Obama presidential bid succeeded, in other words, as our research at the Lab has discussed for the past several years, through the power of new DNA: new rules for new kinds of institutions.
So let's discuss the new DNA Obama brought to the table, by outlining seven rules for tomorrow's radical innovators.
1. Have a self-organization design.
But tall and flat are concepts built for an industrial era. They force us to think - spatially and literally - in two dimensions: tall organizations command unresponsively, and flat organizations respond uncontrollably.
Obama's organization blew past these orthodoxies: it was able to combine the virtues of both tall and flat organizations. How? By tapping the game-changing power of self-organization. Obama's organization was less tall or flat than spherical - a tightly controlled core, surrounded by self-organizing cells of volunteers, donors, contributors, and other participants at the fuzzy edges. The result? Obama's organization was able to reverse tremendous asymmetries in finance, marketing, and distribution - while McCain's organization was left trapped by a stifling command-and-control paradigm.
2. Seek elasticity of resilience.
3. Minimize strategy.
4. Maximize purpose.
Bigness of purpose is what separates 20th century and 21st century organizations: yesterday, we built huge corporations to do tiny, incremental things - tomorrow, we must build small organizations that can do tremendously massive things.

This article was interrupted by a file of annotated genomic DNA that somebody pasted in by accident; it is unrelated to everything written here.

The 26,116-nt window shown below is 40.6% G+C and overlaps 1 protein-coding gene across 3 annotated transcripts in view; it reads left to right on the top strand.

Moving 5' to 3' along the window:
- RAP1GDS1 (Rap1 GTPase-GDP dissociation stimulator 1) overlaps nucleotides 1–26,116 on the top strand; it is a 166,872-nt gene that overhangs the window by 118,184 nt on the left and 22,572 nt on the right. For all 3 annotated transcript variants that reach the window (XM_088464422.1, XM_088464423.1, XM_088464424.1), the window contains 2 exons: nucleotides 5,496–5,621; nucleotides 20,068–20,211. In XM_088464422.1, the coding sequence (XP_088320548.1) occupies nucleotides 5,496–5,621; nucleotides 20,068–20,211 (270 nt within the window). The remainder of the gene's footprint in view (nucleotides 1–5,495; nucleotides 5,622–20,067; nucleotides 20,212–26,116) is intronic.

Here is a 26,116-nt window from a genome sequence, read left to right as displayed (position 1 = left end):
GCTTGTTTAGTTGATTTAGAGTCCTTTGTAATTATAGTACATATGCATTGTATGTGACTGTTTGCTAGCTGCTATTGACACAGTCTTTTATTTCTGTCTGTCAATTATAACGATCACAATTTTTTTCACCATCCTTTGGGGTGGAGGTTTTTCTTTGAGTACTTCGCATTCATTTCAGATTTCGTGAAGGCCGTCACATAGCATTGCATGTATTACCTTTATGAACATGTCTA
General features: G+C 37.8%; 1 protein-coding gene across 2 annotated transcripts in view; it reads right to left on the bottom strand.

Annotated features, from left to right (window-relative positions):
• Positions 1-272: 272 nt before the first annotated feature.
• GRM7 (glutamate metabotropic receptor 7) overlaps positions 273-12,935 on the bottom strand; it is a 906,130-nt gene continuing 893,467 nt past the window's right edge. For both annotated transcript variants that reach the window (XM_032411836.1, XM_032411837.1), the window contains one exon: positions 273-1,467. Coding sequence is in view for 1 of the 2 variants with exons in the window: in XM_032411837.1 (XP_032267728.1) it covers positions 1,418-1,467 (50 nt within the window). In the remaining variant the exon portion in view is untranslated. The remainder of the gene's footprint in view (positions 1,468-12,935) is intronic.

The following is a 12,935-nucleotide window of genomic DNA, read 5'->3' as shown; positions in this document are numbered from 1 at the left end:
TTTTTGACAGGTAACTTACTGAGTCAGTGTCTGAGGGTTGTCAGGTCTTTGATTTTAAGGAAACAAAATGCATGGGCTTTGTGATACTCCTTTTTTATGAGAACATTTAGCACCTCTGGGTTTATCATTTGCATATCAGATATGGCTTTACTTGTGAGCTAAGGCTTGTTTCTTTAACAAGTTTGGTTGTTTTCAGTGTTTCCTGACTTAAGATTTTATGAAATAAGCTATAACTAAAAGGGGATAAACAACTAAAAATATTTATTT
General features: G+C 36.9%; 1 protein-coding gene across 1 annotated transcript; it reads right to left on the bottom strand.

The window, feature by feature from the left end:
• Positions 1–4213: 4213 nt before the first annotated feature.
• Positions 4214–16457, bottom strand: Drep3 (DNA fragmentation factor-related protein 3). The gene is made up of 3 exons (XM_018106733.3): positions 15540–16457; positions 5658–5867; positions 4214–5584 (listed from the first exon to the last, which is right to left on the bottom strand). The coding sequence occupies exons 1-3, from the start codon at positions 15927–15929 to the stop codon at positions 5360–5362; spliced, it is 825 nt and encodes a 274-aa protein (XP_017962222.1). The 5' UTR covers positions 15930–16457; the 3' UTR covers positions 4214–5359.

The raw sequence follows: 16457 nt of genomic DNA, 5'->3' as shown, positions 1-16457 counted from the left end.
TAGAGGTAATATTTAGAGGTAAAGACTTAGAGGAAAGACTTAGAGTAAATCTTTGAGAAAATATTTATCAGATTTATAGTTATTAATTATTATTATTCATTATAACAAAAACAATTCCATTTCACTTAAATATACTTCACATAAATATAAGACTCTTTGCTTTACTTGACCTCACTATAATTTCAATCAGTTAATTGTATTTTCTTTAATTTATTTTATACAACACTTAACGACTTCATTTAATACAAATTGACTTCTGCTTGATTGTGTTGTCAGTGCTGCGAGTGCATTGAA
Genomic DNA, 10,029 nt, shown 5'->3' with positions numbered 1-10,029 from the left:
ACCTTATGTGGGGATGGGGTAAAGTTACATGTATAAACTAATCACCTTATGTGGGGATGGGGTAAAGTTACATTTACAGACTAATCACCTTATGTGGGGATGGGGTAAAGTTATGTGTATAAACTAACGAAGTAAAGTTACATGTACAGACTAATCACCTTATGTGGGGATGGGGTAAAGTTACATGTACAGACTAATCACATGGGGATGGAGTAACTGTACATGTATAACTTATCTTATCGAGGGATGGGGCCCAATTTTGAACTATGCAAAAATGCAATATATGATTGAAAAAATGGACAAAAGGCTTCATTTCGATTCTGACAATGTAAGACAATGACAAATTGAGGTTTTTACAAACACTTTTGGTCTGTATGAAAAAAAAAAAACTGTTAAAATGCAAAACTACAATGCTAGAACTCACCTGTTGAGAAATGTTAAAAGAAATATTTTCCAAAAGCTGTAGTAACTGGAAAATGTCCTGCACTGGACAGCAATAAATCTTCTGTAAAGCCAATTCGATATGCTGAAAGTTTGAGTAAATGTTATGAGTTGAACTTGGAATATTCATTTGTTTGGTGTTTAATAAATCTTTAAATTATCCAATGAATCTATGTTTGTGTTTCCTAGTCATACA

And to do that, you must strive to change the world radically for the better - and always believe that yes, you can. You must maximize, stretch, and utterly explode your sense of purpose.
5. Broaden unity.
Obama intuitively understands a larger truth of next-generation economics. Unified markets are what a world driven to collapse by hyperconsumption is desperately going to need. We're going to need not a hundred different kinds of razors - and their spiralling costs of complexity and waste - but a single razor that everybody, from the slums of Rio to the lofts of Tribeca, is overjoyed to use.
6. Thicken power.
7. Remember that there is nothing more asymmetrical than an ideal.
In such a world, forget about a short-lived, often meaningless "competitive advantage". It's a concept built for the 20th century. In the 21st century, there is nothing more asymmetrical - more disruptive, more revolutionary, or more innovative -- than the world-changing power of an ideal.
Where are the ideals in your organization? What ideals are missing - absent, bankrupt, stolen - from your economy, industry, or market? What ideals will you fight and struggle for - and live? Because the ultimate problem with industrial-era business was, as Wall Street has so convincingly demonstrated, this: there weren't any.
That seventh lesson is the starting point for tomorrow's radical innovators - because it's the thread that knits the others together. And it's where you should start if you want to use these seven rules to start building 21st century institutions - whether businesses, non-profits, social enterprises, or political campaigns.
As a young brown American, I couldn't be more deeply or powerfully inspired by the "defining moment" of an Obama presidency. Yet, the seeds of a new challenge have been planted by that victory: for us to harness the lessons of his quiet revolution.